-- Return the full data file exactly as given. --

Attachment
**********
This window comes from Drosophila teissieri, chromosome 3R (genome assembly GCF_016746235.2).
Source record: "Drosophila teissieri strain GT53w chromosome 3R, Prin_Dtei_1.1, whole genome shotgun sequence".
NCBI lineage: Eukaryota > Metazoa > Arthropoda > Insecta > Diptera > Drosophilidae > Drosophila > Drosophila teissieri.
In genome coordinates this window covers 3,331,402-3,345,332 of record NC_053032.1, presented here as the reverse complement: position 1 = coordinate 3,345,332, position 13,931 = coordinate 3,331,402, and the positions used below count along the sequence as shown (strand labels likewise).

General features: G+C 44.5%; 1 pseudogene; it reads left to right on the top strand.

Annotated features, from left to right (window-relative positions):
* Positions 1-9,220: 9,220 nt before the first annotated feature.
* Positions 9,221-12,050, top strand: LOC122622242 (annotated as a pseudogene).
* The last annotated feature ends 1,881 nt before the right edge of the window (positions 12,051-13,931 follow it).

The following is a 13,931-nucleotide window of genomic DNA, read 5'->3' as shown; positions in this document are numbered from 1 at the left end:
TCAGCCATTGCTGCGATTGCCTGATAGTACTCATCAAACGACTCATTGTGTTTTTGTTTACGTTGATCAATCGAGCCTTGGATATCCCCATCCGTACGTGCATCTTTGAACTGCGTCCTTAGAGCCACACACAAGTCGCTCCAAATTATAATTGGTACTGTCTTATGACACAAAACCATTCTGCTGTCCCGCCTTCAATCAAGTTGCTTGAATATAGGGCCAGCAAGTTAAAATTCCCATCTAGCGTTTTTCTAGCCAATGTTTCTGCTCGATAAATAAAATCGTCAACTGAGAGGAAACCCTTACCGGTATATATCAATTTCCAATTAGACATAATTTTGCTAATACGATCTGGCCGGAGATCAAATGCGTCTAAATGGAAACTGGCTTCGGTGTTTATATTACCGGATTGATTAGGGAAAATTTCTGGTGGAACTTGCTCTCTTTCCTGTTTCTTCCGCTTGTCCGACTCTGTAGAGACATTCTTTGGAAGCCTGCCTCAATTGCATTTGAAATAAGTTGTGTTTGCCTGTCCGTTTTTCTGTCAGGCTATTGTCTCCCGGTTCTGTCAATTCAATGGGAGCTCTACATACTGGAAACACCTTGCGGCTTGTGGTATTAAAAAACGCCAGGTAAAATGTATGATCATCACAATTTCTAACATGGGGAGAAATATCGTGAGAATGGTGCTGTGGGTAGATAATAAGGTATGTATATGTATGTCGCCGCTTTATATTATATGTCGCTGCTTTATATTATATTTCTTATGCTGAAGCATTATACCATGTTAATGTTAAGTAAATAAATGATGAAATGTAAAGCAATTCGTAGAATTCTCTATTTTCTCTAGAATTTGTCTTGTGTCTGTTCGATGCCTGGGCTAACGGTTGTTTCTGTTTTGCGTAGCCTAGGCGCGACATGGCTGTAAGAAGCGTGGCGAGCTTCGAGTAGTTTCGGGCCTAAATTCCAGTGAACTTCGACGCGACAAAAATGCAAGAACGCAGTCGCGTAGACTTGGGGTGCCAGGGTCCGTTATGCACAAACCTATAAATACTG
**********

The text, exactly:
This window comes from Drosophila teissieri, chromosome 3R (genome assembly GCF_016746235.2).
Source record: "Drosophila teissieri strain GT53w chromosome 3R, Prin_Dtei_1.1, whole genome shotgun sequence".
NCBI lineage: Eukaryota > Metazoa > Arthropoda > Insecta > Diptera > Drosophilidae > Drosophila > Drosophila teissieri.
In genome coordinates this window covers 3,331,402-3,345,332 of record NC_053032.1, presented here as the reverse complement: position 1 = coordinate 3,345,332, position 13,931 = coordinate 3,331,402, and the positions used below count along the sequence as shown (strand labels likewise).

General features: G+C 44.5%; 1 pseudogene; it reads left to right on the top strand.

Annotated features, from left to right (window-relative positions):
* Positions 1-9,220: 9,220 nt before the first annotated feature.
* Positions 9,221-12,050, top strand: LOC122622242 (annotated as a pseudogene).
* The last annotated feature ends 1,881 nt before the right edge of the window (positions 12,051-13,931 follow it).

The following is a 13,931-nucleotide window of genomic DNA, read 5'->3' as shown; positions in this document are numbered from 1 at the left end:
TCAGCCATTGCTGCGATTGCCTGATAGTACTCATCAAACGACTCATTGTGTTTTTGTTTACGTTGATCAATCGAGCCTTGGATATCCCCATCCGTACGTGCATCTTTGAACTGCGTCCTTAGAGCCACACACAAGTCGCTCCAAATTATAATTGGTACTGTCTTATGACACAAAACCATTCTGCTGTCCCGCCTTCAATCAAGTTGCTTGAATATAGGGCCAGCAAGTTAAAATTCCCATCTAGCGTTTTTCTAGCCAATGTTTCTGCTCGATAAATAAAATCGTCAACTGAGAGGAAACCCTTACCGGTATATATCAATTTCCAATTAGACATAATTTTGCTAATACGATCTGGCCGGAGATCAAATGCGTCTAAATGGAAACTGGCTTCGGTGTTTATATTACCGGATTGATTAGGGAAAATTTCTGGTGGAACTTGCTCTCTTTCCTGTTTCTTCCGCTTGTCCGACTCTGTAGAGACATTCTTTGGAAGCCTGCCTCAATTGCATTTGAAATAAGTTGTGTTTGCCTGTCCGTTTTTCTGTCAGGCTATTGTCTCCCGGTTCTGTCAATTCAATGGGAGCTCTACATACTGGAAACACCTTGCGGCTTGTGGTATTAAAAAACGCCAGGTAAAATGTATGATCATCACAATTTCTAACATGGGGAGAAATATCGTGAGAATGGTGCTGTGGGTAGATAATAAGGTATGTATATGTATGTCGCCGCTTTATATTATATGTCGCTGCTTTATATTATATTTCTTATGCTGAAGCATTATACCATGTTAATGTTAAGTAAATAAATGATGAAATGTAAAGCAATTCGTAGAATTCTCTATTTTCTCTAGAATTTGTCTTGTGTCTGTTCGATGCCTGGGCTAACGGTTGTTTCTGTTTTGCGTAGCCTAGGCGCGACATGGCTGTAAGAAGCGTGGCGAGCTTCGAGTAGTTTCGGGCCTAAATTCCAGTGAACTTCGACGCGACAAAAATGCAAGAACGCAGTCGCGTAGACTTGGGGTGCCAGGGTCCGTTATGCACAAACCTATAAATACTG